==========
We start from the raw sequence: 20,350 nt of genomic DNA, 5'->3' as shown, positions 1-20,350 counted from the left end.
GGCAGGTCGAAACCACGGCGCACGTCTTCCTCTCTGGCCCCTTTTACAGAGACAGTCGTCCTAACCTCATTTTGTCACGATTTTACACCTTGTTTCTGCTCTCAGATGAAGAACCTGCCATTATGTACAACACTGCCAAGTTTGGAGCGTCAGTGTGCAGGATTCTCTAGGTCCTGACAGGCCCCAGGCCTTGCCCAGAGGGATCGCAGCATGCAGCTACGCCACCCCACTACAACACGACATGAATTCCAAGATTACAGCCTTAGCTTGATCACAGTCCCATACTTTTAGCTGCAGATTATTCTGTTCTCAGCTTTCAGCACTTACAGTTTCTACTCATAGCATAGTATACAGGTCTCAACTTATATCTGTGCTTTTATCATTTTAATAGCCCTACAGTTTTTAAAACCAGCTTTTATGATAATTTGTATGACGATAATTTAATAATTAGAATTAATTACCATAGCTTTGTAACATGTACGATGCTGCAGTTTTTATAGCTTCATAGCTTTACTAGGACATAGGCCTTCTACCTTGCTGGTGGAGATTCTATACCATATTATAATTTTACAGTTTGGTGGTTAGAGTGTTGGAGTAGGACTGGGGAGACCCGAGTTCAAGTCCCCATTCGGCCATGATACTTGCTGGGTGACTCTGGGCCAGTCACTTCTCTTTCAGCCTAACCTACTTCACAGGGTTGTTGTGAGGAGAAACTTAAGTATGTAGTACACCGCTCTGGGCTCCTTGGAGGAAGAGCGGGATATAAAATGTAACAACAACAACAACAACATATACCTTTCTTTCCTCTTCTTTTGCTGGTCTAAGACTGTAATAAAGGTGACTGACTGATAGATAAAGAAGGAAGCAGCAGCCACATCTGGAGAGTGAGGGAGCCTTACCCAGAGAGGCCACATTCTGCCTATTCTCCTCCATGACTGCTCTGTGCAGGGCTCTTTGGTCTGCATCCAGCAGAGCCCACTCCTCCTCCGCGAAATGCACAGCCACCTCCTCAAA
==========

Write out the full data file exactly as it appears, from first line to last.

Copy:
We start from the raw sequence: 20,350 nt of genomic DNA, 5'->3' as shown, positions 1-20,350 counted from the left end.
GGCAGGTCGAAACCACGGCGCACGTCTTCCTCTCTGGCCCCTTTTACAGAGACAGTCGTCCTAACCTCATTTTGTCACGATTTTACACCTTGTTTCTGCTCTCAGATGAAGAACCTGCCATTATGTACAACACTGCCAAGTTTGGAGCGTCAGTGTGCAGGATTCTCTAGGTCCTGACAGGCCCCAGGCCTTGCCCAGAGGGATCGCAGCATGCAGCTACGCCACCCCACTACAACACGACATGAATTCCAAGATTACAGCCTTAGCTTGATCACAGTCCCATACTTTTAGCTGCAGATTATTCTGTTCTCAGCTTTCAGCACTTACAGTTTCTACTCATAGCATAGTATACAGGTCTCAACTTATATCTGTGCTTTTATCATTTTAATAGCCCTACAGTTTTTAAAACCAGCTTTTATGATAATTTGTATGACGATAATTTAATAATTAGAATTAATTACCATAGCTTTGTAACATGTACGATGCTGCAGTTTTTATAGCTTCATAGCTTTACTAGGACATAGGCCTTCTACCTTGCTGGTGGAGATTCTATACCATATTATAATTTTACAGTTTGGTGGTTAGAGTGTTGGAGTAGGACTGGGGAGACCCGAGTTCAAGTCCCCATTCGGCCATGATACTTGCTGGGTGACTCTGGGCCAGTCACTTCTCTTTCAGCCTAACCTACTTCACAGGGTTGTTGTGAGGAGAAACTTAAGTATGTAGTACACCGCTCTGGGCTCCTTGGAGGAAGAGCGGGATATAAAATGTAACAACAACAACAACAACATATACCTTTCTTTCCTCTTCTTTTGCTGGTCTAAGACTGTAATAAAGGTGACTGACTGATAGATAAAGAAGGAAGCAGCAGCCACATCTGGAGAGTGAGGGAGCCTTACCCAGAGAGGCCACATTCTGCCTATTCTCCTCCATGACTGCTCTGTGCAGGGCTCTTTGGTCTGCATCCAGCAGAGCCCACTCCTCCTCCGCGAAATGCACAGCCACCTCCTCAAA